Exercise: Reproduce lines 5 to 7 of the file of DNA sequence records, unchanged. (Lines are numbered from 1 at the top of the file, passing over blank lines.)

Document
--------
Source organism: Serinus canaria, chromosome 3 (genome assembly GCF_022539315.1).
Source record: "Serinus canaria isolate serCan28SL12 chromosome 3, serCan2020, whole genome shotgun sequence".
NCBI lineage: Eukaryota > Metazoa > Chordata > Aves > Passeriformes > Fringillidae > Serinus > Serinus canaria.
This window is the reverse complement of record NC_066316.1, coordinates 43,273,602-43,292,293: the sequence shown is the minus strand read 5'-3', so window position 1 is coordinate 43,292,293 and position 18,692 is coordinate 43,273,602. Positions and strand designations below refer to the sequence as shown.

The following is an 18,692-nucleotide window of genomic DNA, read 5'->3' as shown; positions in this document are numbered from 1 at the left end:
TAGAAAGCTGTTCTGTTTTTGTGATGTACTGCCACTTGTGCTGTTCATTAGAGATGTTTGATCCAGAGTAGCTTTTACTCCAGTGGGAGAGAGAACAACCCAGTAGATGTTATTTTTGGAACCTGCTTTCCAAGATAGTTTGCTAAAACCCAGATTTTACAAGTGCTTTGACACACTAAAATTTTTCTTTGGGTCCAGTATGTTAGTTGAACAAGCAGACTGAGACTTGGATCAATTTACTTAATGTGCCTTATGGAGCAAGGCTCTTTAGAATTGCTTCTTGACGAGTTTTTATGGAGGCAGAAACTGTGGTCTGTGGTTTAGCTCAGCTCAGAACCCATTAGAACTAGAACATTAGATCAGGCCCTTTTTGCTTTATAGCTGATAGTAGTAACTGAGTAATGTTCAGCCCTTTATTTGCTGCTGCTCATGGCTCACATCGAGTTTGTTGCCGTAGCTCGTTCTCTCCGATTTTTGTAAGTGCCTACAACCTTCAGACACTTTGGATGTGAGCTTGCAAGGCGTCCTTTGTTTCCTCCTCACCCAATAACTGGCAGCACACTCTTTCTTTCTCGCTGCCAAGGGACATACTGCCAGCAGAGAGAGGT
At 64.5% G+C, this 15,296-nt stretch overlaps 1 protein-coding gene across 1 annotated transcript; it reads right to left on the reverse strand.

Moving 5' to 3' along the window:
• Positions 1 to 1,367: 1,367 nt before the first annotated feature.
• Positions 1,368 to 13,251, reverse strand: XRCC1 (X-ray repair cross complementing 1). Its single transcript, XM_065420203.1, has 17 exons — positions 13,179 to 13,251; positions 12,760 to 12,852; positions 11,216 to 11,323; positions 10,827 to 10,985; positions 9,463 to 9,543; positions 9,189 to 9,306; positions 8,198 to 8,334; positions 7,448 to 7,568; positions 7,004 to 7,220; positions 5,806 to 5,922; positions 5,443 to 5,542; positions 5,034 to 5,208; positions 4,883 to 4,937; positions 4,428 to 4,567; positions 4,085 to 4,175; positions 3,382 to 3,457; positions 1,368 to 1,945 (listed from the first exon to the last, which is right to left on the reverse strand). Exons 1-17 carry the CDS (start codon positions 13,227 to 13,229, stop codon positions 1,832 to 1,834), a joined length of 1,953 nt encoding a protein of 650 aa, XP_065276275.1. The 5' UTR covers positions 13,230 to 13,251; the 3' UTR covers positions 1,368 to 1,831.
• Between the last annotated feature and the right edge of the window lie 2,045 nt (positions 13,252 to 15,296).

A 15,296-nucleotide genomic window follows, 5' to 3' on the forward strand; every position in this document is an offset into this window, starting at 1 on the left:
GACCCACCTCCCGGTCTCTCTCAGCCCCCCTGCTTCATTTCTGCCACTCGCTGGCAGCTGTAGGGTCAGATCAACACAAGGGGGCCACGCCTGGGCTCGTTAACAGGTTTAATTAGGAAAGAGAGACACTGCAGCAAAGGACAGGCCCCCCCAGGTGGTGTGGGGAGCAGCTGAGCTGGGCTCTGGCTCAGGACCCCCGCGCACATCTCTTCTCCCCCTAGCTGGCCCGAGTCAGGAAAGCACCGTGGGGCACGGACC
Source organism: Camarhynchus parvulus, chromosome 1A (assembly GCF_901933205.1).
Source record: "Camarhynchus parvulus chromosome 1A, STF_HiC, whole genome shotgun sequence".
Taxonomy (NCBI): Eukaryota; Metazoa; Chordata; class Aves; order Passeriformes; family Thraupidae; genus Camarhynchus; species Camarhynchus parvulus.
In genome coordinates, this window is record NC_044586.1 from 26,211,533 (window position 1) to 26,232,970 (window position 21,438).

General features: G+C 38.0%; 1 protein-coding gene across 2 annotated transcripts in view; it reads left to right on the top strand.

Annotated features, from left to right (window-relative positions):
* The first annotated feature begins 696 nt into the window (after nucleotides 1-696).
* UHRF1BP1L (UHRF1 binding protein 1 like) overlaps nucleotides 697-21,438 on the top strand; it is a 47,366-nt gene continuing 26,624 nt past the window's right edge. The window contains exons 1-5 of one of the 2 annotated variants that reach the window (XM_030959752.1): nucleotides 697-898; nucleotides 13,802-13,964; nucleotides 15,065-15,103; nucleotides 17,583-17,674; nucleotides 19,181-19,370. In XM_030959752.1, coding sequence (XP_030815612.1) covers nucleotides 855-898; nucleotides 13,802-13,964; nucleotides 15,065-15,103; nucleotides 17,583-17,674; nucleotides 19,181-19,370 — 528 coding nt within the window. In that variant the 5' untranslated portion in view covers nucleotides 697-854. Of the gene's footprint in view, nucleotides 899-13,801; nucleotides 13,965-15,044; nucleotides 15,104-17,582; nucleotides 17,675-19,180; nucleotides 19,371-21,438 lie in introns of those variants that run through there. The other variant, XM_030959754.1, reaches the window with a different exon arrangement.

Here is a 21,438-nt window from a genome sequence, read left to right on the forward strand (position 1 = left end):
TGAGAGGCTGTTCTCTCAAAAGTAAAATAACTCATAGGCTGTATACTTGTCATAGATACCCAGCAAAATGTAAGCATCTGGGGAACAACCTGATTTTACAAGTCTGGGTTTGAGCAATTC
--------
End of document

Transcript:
The following is an 18,692-nucleotide window of genomic DNA, read 5'->3' as shown; positions in this document are numbered from 1 at the left end:
TAGAAAGCTGTTCTGTTTTTGTGATGTACTGCCACTTGTGCTGTTCATTAGAGATGTTTGATCCAGAGTAGCTTTTACTCCAGTGGGAGAGAGAACAACCCAGTAGATGTTATTTTTGGAACCTGCTTTCCAAGATAGTTTGCTAAAACCCAGATTTTACAAGTGCTTTGACACACTAAAATTTTTCTTTGGGTCCAGTATGTTAGTTGAACAAGCAGACTGAGACTTGGATCAATTTACTTAATGTGCCTTATGGAGCAAGGCTCTTTAGAATTGCTTCTTGACGAGTTTTTATGGAGGCAGAAACTGTGGTCTGTGGTTTAGCTCAGCTCAGAACCCATTAGAACTAGAACATTAGATCAGGCCCTTTTTGCTTTATAGCTGATAGTAGTAACTGAGTAATGTTCAGCCCTTTATTTGCTGCTGCTCATGGCTCACATCGAGTTTGTTGCCGTAGCTCGTTCTCTCCGATTTTTGTAAGTGCCTACAACCTTCAGACACTTTGGATGTGAGCTTGCAAGGCGTCCTTTGTTTCCTCCTCACCCAATAACTGGCAGCACACTCTTTCTTTCTCGCTGCCAAGGGACATACTGCCAGCAGAGAGAGGT
At 64.5% G+C, this 15,296-nt stretch overlaps 1 protein-coding gene across 1 annotated transcript; it reads right to left on the reverse strand.